In this dissertation, two different energy efficient power supply topologies are introduced for controlling cold cathode fluorescent lamp (CCFL) and high-brightness light emitting diode (HBLED) based lighting modules. A low-frequency architecture is developed to power cold cathode fluorescent lamp (CCFLs) based LCD backlight modules. In contrast to the conventional high frequency inverter power supply modules, the proposed lowfrequency architecture is capable of driving a large number of parallel connected lamps using a single DC-DC converter circuit with independent lamp current regulation. The architecture relies on the concept of capacitive coupling based lamp ignition, resulting in reliable, simultaneous ignition of parallel lamps at a lamp terminal voltage near the steady-state operating voltage. Equal lamp electrode degradation and reduction in ac coupling losses is achieved by performing low-frequency square-wave switching operation. The efficiency improvements when using the proposed low frequency architecture are demonstrated for a prototype system consisting of 4 parallel connected 250 mm length lamps.
A digital power supply architecture is developed for controlling a large array of series-parallel connected HBLEDs using the multiphase pulse width modulation (MPWM) dimming technique. The proposed MPWM technique operates by uniformly time shifting the individual on/off LED string current pulses, thus avoiding large current transients. The dimming operation results in a reduced risk of visible flicker perception and associated health hazards, reduced magnitude of audible noise, smaller power stage output capacitance and improved EMI performance. A digital reconfigurable and fault tolerant modulator (RFTM) architecture is developed to implement the MPWM technique and meet the design requirements of different types of solid state lamps. Based on the number of parallel HBLED strings present in the lamp and their power rating, the proposed modulator circuit can be configured to generate a desired number of uniformly phase-shifted control signals. Further, the modulator circuit is capable of detecting fault conditions and performing recovery procedures in order to maintain the total light luminance and improve lamp reliability. Along with MPWM dimming, the concept of dynamic voltage scaling is introduced to further reduce the losses in the current regulator circuit and to improve the efficiency of the system. The operation of the proposed architecture, using MPWM dimming and dynamic voltage scaling technique is verified using a prototype lamp consisting of a 64 HBLED array and a 27 W Boost converter that is digitally controlled using an FPGA.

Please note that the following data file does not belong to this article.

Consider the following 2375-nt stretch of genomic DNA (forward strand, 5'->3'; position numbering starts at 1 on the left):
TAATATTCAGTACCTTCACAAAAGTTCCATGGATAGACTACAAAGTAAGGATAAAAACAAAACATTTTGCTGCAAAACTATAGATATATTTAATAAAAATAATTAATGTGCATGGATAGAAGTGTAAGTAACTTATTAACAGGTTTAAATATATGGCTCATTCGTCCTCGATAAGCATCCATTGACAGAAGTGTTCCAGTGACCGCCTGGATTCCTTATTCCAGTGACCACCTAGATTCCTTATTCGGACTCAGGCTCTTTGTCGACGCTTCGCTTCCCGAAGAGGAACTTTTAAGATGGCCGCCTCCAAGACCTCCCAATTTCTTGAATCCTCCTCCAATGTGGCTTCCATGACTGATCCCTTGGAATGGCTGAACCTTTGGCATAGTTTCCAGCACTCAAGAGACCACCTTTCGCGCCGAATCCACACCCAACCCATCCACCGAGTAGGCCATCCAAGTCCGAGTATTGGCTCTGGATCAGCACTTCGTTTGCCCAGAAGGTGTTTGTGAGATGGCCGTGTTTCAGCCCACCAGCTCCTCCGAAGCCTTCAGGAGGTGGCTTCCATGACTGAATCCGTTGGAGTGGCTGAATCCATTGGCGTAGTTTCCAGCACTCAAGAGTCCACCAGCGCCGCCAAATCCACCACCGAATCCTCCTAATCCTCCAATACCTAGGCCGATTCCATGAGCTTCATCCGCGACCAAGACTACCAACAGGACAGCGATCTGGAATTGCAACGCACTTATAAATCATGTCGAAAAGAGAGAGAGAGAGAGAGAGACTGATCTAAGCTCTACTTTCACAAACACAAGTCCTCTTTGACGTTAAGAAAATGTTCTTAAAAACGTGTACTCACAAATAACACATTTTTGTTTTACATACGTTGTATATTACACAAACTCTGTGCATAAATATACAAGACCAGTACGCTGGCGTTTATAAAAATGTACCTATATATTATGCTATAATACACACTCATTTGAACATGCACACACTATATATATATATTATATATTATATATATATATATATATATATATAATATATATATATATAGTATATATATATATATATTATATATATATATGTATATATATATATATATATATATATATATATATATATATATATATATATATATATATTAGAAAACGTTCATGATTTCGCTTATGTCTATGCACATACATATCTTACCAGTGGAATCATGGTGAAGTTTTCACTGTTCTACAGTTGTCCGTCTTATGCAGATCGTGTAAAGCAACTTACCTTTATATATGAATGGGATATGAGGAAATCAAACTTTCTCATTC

|Commitee:||Erickson, Robert, Fornberg, Bengt, Maksimovic, Dragan, Park, Wounjhang|
|School:||University of Colorado at Boulder|
|School Location:||United States -- Colorado|
|Source:||DAI-B 71/06, Dissertation Abstracts International|
|Keywords:||Capacitive ignition, Cold cathode fluorescent lamps, Dynamic bus voltage scaling, LED dimming, Light-emitting diodes, Low frequency square waves, Power control|
Copyright in each Dissertation and Thesis is retained by the author. All Rights Reserved
The supplemental file or files you are about to download were provided to ProQuest by the author as part of a
dissertation or thesis. The supplemental files are provided "AS IS" without warranty. ProQuest is not responsible for the
content, format or impact on the supplemental file(s) on our system. in some cases, the file type may be unknown or
may be a .exe file. We recommend caution as you open such files.
Copyright of the original materials contained in the supplemental file is retained by the author and your access to the
supplemental files is subject to the ProQuest Terms and Conditions of use.
Depending on the size of the file(s) you are downloading, the system may take some time to download them. Please be